Computer Algebra, MAS-5731.

Course Contents.

Contents Computer Algebra MAS-5731 Fall 1999.

1. Introduction to Maple
2. Karatsuba method for multiplication of polynomials and integers
3. Euclidean algorithm
4. Computing in algebraic extensions

5. Resultants.
6. Factorization of polynomials
7. Nullstellensatz and the ideal membership problem
8. Groebner basis
9. Several applications of Groebner basis

The material treated in this course is found in the worksheets on the web. A text book is optional.

Relation between the fall1999 course and the fall2000 course

The contents of computer algebra in fall 2000 will be different from the content in spring 1998 or fall 1999, so that students who already took computer algebra can take computer algebra again in spring 2000 and it will still count as 3 credit hours.

The relation with the spring1998/fall1999 course is the following: Most of the algorithms studied in the spring2000 course (for an overview see the next section) use one or more of the following tools: algebraic extensions, resultants, gcd's, factoring polynomials, modular arithmetic etc.

Studying how these tools work internally was the contents of the spring1998/fall1999 course. In the fall2000 course we study algorithms that use these tools.

So for the fall2000 course it will be useful to have done the spring1998 or fall1999 course, but not essential. Students who have not taken the spring1998/fall1999 course can also take the fall2000 course. For these students the first two weeks of the fall2000 course will be different than for the others, because these first two weeks will need to be spent on learning Maple.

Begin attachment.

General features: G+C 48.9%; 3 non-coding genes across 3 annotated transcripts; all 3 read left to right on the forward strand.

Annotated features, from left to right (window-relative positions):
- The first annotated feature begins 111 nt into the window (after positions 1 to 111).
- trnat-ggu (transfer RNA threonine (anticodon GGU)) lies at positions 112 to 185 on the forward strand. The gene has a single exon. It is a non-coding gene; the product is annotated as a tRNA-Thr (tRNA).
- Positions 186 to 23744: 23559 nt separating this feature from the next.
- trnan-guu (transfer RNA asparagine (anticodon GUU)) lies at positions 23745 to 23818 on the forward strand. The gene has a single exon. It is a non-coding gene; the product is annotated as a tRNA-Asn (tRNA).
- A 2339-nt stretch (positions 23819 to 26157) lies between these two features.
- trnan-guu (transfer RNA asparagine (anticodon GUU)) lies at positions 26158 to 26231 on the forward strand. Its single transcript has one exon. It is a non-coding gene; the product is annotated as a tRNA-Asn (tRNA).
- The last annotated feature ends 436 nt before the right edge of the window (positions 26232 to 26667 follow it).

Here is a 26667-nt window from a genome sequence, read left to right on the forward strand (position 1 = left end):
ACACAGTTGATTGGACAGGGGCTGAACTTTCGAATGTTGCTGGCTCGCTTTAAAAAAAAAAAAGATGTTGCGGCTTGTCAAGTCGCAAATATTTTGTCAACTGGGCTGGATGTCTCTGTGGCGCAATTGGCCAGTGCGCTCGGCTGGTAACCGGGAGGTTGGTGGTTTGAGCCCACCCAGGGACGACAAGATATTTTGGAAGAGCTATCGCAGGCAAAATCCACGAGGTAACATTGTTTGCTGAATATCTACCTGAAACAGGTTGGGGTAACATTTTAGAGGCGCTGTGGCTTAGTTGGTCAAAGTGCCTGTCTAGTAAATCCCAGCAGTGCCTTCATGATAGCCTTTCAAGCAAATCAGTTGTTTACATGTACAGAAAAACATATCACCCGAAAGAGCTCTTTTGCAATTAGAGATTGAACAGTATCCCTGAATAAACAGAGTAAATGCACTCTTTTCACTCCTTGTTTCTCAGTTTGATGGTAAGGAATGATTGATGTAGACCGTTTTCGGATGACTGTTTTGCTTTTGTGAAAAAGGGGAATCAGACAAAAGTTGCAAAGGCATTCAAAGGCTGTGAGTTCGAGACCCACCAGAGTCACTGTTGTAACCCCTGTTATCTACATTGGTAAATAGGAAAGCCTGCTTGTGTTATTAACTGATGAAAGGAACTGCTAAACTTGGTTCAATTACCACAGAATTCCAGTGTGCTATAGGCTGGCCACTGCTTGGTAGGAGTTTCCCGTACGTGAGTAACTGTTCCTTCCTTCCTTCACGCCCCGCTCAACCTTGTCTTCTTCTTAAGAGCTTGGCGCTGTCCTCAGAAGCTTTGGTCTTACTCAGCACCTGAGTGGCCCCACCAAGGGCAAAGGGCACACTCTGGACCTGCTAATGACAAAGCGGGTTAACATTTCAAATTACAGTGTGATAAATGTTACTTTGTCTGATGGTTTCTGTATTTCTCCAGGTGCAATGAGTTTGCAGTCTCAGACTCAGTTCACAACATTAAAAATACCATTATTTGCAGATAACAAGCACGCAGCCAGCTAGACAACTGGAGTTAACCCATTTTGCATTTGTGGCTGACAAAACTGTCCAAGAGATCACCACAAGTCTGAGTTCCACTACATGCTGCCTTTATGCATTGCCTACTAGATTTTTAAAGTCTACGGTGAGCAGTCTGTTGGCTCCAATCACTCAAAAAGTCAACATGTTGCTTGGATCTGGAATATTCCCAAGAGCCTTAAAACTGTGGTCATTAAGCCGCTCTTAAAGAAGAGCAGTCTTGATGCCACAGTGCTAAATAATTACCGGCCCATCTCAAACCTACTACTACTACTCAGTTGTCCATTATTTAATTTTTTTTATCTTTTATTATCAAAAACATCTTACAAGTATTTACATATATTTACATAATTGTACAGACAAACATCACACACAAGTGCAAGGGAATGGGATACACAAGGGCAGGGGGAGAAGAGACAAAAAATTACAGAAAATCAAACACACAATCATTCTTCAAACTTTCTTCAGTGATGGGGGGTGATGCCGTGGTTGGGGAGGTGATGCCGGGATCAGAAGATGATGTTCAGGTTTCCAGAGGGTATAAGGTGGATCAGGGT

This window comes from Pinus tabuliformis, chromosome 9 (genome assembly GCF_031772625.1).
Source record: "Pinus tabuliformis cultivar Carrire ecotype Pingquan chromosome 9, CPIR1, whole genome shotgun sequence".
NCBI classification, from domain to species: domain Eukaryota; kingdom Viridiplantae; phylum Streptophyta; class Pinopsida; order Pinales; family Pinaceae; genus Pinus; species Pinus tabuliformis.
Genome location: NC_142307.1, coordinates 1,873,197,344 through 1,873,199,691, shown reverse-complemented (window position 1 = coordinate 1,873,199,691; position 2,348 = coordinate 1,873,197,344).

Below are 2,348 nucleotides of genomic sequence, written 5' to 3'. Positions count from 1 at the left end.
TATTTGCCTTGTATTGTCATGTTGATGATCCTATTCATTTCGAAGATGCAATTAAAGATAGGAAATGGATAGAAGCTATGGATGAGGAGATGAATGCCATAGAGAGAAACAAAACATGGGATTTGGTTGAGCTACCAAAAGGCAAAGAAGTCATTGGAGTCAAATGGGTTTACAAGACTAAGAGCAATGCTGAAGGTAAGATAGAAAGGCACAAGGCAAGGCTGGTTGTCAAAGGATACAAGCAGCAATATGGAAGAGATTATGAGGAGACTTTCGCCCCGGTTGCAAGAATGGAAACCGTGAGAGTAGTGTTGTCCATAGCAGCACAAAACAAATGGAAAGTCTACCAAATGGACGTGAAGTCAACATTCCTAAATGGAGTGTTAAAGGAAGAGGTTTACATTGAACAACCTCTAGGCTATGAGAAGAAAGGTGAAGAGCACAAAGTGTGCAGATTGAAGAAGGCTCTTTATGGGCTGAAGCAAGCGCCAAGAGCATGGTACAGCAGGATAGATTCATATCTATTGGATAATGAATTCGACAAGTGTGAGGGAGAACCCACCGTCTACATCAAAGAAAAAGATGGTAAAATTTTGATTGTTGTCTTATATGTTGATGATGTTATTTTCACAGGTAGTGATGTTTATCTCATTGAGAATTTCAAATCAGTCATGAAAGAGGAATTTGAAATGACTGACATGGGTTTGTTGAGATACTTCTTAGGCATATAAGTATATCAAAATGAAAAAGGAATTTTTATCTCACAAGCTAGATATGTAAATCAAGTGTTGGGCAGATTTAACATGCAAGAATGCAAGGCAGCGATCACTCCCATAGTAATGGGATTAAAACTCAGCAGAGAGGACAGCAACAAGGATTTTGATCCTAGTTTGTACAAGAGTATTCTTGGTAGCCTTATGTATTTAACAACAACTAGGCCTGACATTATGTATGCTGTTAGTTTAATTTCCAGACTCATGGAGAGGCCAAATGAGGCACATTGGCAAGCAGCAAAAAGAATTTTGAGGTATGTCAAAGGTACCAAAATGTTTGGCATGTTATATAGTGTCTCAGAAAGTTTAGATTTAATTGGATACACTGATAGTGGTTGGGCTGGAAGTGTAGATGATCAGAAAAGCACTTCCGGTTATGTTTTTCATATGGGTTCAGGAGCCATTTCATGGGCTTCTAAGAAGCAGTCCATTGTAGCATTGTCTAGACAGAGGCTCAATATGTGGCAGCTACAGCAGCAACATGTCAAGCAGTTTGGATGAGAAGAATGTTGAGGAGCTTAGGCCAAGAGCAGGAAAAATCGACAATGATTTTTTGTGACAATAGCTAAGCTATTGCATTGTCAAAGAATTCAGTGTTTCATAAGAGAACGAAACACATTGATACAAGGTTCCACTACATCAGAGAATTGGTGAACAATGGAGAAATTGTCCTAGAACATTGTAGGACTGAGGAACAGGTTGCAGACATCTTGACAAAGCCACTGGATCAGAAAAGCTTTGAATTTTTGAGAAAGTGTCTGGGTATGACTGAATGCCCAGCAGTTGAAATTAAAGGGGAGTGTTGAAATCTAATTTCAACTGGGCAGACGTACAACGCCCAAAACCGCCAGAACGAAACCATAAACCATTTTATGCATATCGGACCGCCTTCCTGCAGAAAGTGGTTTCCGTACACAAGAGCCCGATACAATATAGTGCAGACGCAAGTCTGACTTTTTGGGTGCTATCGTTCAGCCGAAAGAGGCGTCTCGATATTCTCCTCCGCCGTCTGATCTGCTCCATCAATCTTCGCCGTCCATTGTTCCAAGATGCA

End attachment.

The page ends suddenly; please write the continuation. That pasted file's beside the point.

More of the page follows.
Contents Computer Algebra MAS-5731 in Fall 2000.

Elementary Integration.

See the help page ?int for some examples.

How can Maple compute such integrals? We will focus on the problem of elementary integration. A function will be called an elementary function if it can be built up with the following operations:

1) Rational functions in x with coefficients in the complex numbers C.

2) The functions exp and log.

3) Additions, multiplications, divisions, and compositions of functions.

4) algebraic extensions

So for example the functions (note that sin(x) and cos(x) can be expressed in terms of the exponential function):

f := x/(x^2+1)

g := sin(x)

h := exp(cos(x)+x^2)/(ln(x)^2+1)^2

are elementary functions. Now the problem of elementary integration is: Given an elementary function f, does there exist an elementary function F such that F'=f? If yes, how to find F?

Although this problem looks analytical, the solution to this problem is purely algebraic in nature.

Linear Differential Equations.

> (x^3+x)*diff(diff(y(x),x),x)-diff(y(x),x)+y(x)*x^3 = 0;

> dsolve(%);

How does Maple compute something like this?

It turns out that many ideas used in elementary integration can also be used in linear differential equations. We will study some of the methods. Again, the algorithms we will study will be algebraic in nature instead of analytical.